- CFA Level 2: Ethic & Professional Standards – Introduction
- The Code of Ethics – Short Version of the Six Components
- The Seven Standards for Professional Conduct
- CFA Soft Dollar Standards - Overview
- CFA Soft Dollar Standards
- Research Objectivity Standards (ROS)
- CFA Level II Ethics – Exam Thinking and Recommendations
- The Prudent Investor Rule
Research Objectivity Standards (ROS)
- The Research Objectivity Standards are a set of guiding principles developed by CFAI.
- The ROS are not laws, but a voluntary code of conduct.
- Note: The legal requirements of some jurisdictions may overlap with the intent of an ROS standard.
- The ROS are aligned with the CFAI’s professional standards of conduct. Unlike the Soft Dollar Standards, a firm would not publicly claim compliance to ROS. However, at the member/candidate level, by violating an ROS standard, the individual may also be violating mandatory professional standard of conduct as well.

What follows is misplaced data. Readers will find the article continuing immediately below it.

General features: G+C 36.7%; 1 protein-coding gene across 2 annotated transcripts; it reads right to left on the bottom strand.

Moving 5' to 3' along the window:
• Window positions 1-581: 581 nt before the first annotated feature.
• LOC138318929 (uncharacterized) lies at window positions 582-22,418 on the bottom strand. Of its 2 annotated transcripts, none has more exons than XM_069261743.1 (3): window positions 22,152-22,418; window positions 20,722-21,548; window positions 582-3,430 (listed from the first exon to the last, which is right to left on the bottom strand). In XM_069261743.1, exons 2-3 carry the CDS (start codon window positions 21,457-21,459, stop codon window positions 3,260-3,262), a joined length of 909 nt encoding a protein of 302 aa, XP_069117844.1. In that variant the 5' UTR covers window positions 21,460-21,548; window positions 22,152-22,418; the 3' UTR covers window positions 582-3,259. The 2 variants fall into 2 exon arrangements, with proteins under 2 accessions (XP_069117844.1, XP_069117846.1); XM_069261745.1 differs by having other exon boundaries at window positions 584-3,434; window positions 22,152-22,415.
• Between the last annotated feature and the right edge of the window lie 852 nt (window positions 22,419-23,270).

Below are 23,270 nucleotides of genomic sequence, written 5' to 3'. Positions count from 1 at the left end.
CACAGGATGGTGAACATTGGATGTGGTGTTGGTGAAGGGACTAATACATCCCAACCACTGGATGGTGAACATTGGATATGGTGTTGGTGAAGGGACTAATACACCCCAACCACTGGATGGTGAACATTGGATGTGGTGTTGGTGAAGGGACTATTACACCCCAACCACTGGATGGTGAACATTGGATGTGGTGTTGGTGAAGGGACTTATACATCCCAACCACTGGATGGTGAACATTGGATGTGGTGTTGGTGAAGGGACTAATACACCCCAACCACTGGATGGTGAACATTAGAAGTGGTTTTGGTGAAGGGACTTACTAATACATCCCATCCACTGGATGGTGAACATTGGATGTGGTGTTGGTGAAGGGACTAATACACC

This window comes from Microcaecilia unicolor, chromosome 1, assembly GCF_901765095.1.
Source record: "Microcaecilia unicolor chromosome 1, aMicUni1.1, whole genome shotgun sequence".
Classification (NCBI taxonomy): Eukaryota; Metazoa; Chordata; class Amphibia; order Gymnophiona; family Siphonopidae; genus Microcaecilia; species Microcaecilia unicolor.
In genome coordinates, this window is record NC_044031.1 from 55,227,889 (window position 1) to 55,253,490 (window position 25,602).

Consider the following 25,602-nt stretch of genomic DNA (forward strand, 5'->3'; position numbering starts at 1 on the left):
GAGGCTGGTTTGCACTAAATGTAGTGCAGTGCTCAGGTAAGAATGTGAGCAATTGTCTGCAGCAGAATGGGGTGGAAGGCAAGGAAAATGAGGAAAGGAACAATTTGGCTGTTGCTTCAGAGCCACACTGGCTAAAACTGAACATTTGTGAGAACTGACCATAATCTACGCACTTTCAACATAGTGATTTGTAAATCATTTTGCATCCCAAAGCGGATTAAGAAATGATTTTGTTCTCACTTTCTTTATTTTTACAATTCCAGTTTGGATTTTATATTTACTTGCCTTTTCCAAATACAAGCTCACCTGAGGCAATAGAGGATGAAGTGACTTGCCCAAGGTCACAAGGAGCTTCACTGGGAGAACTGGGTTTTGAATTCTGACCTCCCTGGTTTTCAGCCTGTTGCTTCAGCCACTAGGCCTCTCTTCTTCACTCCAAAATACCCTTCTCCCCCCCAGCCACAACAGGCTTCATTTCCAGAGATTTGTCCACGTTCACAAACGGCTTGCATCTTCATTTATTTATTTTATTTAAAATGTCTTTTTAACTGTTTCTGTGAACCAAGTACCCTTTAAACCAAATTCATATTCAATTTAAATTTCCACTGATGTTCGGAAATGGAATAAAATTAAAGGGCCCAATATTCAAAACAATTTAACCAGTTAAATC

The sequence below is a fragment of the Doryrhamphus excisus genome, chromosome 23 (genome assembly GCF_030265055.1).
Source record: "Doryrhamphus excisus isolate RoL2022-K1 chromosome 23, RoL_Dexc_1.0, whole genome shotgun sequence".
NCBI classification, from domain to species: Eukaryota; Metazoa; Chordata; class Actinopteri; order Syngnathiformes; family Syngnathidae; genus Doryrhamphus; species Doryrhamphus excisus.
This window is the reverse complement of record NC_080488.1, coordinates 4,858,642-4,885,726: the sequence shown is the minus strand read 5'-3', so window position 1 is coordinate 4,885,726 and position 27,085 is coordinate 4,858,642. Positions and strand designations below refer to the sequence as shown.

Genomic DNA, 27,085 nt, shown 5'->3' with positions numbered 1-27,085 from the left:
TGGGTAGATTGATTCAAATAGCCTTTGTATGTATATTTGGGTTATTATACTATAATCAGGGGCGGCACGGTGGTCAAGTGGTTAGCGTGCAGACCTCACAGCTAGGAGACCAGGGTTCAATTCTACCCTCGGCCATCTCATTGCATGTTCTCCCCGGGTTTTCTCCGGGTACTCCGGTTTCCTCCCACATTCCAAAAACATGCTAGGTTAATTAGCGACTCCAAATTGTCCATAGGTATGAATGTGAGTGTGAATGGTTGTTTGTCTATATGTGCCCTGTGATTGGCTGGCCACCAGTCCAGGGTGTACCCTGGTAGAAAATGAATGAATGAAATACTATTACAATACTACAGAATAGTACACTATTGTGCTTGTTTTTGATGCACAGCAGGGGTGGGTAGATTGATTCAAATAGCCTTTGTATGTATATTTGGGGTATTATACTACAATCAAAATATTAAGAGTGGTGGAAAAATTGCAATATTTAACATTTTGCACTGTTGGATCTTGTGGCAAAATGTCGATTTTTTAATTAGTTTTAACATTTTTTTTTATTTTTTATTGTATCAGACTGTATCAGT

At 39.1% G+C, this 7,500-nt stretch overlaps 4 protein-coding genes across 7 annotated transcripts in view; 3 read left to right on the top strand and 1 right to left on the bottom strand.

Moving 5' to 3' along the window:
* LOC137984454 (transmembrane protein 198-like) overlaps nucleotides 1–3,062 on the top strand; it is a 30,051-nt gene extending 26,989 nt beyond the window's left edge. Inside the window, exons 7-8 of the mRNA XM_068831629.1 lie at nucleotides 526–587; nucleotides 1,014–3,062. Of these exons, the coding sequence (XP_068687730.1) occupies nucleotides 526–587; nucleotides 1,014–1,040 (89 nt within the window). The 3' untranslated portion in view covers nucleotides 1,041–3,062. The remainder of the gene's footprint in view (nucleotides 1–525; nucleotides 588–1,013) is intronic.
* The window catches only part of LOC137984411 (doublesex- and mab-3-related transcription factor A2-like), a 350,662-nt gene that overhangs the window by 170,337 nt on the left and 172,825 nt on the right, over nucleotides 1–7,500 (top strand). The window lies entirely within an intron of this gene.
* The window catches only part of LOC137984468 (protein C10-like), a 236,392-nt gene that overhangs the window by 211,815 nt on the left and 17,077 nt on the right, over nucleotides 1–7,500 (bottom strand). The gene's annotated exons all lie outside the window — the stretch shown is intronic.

- Requirements. Each standard is followed by one requirement, not necessarily the only one. CFAI makes further recommendations for compliance.
- Research objectivity policy – must: be written and sent to all employees, contain supervisory procedures, and owned by a senior firm officer.
- Public appearances – firm speaker must disclose any personal or firm conflicts of interest to the audience.
- Reasonable and adequate basis – a supervisory analyst or committee must exist in the firm to review and approve all investment recommendations.
- Firewall – firms must ensure that activities of the investment bank unit do not influence research or recommendations in the investment management unit.
- Analyst compensation – must be aligned with research accuracy over a period of time; cannot be tied to any investment banking activity.
- Subject companies – investment firm cannot promise a company with a specific investment recommendation or stock price target.
- Personal investments and trading – firms must prevent employees from trading in ahead of clients.
- Timeliness of recommendations – must be issued regularly; quarterly is the guidance, with updates as needed in response to significant events.
- Compliance and enforcement – firms must keep records of their internal audit activities.
- Disclosure – firms must disclose all conflicts of interest that affect the firm and covered employees.
- Rating system – firms must establish a rating system that investors find useful in making decisions.
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